More than 50 years ago, sociologist C. Wright Mills, in his book The Causes of World War III, introduced Americans to a new socio-political concept: the crackpot realist. Crackpot realists are amoral men and women of worldly affairs who possess exceptionally banal minds. These are the "serious people" who populate government, the higher tiers of corporate America, the think tanks, the televised political talk shows, and other props of the national power structure.
What they do best is perform alchemy: they take reckless and foolish ideas and transmute them into rhetoric that is perceived as the tough, pragmatic, and common-sense wisdom of purported experts. This process is most vividly on display in matters of war and peace. Mills on the crackpot realist:
They know of no solutions to the paradoxes of the Middle East and Europe, the Far East and Africa except the landing of Marines. Being baffled, and also being very tired of being baffled, they have come to believe that there is no way out -- except war -- which would remove all the bewildering paradoxes of their tedious and now misguided attempts to construct peace. In place of these paradoxes they prefer the bright, clear problems of war...
Mills was assuredly a prophet of the American way of foreign policy, if our subsequent experiences in Vietnam, Iraq, and Afghanistan have any empirical value whatsoever. The crackpot realist mentality is best exemplified by the celebrated rhetorical question that Secretary of State Madeleine Albright posed to Chairman of the Joint Chiefs of Staff Colin Powell: "What's the point of having this superb military that you're always talking about if we can't use it?"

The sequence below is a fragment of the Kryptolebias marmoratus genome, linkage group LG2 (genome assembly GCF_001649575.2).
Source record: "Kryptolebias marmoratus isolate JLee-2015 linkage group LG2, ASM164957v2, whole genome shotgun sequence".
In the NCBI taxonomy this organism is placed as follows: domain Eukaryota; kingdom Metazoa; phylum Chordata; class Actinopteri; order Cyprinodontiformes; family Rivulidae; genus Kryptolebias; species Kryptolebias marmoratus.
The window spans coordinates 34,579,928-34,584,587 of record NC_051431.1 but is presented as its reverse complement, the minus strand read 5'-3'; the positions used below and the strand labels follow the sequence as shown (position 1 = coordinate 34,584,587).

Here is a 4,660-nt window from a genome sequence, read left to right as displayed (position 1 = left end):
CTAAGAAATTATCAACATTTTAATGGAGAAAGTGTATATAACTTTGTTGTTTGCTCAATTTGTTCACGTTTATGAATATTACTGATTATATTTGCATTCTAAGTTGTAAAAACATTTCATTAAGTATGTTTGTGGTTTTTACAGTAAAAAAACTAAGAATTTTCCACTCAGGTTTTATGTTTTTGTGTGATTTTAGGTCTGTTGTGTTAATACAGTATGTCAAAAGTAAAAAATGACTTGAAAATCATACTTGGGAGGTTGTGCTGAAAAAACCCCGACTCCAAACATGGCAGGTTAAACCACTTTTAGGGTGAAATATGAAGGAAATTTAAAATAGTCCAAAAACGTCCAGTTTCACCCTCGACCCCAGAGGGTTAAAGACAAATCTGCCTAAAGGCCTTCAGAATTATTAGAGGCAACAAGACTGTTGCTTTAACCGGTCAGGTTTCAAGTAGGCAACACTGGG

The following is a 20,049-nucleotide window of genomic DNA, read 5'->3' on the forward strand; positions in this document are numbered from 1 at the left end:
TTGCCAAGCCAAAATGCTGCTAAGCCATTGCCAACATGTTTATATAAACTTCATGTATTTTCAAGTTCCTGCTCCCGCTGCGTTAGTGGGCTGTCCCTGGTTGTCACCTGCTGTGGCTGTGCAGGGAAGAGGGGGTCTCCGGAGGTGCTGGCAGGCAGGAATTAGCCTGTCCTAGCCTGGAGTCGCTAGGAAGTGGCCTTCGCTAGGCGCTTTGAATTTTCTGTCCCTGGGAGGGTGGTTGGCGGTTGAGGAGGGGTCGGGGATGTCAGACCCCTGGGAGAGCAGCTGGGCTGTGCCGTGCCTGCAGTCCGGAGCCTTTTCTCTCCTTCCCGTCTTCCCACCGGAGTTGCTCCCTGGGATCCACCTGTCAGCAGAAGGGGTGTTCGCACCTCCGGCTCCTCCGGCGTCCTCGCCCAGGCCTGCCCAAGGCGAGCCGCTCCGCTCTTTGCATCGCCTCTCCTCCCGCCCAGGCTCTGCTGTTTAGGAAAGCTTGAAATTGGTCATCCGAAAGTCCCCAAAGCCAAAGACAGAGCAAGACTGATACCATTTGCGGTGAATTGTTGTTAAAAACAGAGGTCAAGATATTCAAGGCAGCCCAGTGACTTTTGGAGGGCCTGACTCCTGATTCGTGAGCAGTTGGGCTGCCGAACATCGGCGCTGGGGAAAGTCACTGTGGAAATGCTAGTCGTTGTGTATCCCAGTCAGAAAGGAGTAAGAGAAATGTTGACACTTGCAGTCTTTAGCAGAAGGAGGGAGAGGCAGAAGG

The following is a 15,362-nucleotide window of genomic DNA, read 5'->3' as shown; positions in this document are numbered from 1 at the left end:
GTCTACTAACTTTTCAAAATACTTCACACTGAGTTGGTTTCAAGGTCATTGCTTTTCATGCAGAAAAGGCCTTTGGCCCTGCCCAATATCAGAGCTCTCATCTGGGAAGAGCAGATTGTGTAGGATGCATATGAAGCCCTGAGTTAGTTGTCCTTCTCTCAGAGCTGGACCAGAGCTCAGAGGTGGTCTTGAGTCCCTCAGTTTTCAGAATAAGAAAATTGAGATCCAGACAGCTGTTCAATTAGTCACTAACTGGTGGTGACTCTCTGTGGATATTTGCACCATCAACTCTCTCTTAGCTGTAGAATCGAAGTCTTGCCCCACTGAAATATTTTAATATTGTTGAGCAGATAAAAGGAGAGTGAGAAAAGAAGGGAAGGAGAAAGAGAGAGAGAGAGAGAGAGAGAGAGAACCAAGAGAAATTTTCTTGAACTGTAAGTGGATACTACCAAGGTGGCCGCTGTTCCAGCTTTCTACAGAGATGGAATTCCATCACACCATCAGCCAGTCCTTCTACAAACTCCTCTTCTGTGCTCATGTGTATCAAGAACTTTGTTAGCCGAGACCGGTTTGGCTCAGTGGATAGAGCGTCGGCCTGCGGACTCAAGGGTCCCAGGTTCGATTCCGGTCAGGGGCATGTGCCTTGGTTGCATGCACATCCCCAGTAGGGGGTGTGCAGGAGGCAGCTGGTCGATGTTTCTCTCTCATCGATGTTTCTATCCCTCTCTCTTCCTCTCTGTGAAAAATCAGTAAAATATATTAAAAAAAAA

The benefit of crackpot realism is that the ordinary prudence of advocating avoidance of war can be depicted either as sloppy and unrealistic sentimentalism or as the irresponsible avoidance of the burdens and duties of a superpower in a dangerous world. In its refined form, crackpot realism wears the camouflage of idealism: military invasions are really aimed at humanitarian rescue, spreading democracy, or peacekeeping. In those cases, the crackpot realist can even affect a morally censorious tone: How can any serious person be in favor of letting Saddam Hussein remain president of Iraq? Or Bashir al Assad in Syria? Or whoever the Hitler du jour might be.
One might have thought the claims and pretentions of crackpot realists would have been thoroughly debunked by the eight-year long invasion and occupation of Iraq. It was a disaster premised on high-concept crackpot arguments: Iraqis will love us; sanctions aren't working; weapons inspections are useless; Saddam Hussein cannot be militarily contained; Deputy Secretary of Defense Paul Wolfowitz's insinuation -- my favorite example -- that invasion and occupation costs might be less than those in the Balkans five years before, and could be paid for out of Iraq's oil revenues. At the pinnacle of this endeavor, of course, was President George W. Bush, the compulsive "decider," who was manfully willing to step up to the plate, make the tough decisions, and never look back or express regrets. It is much better for U.S. prestige and credibility to walk headlong into a catastrophe and keep at it than to weigh options -- that would be dithering -- or to admit a mistake and become a derided flip-flopper.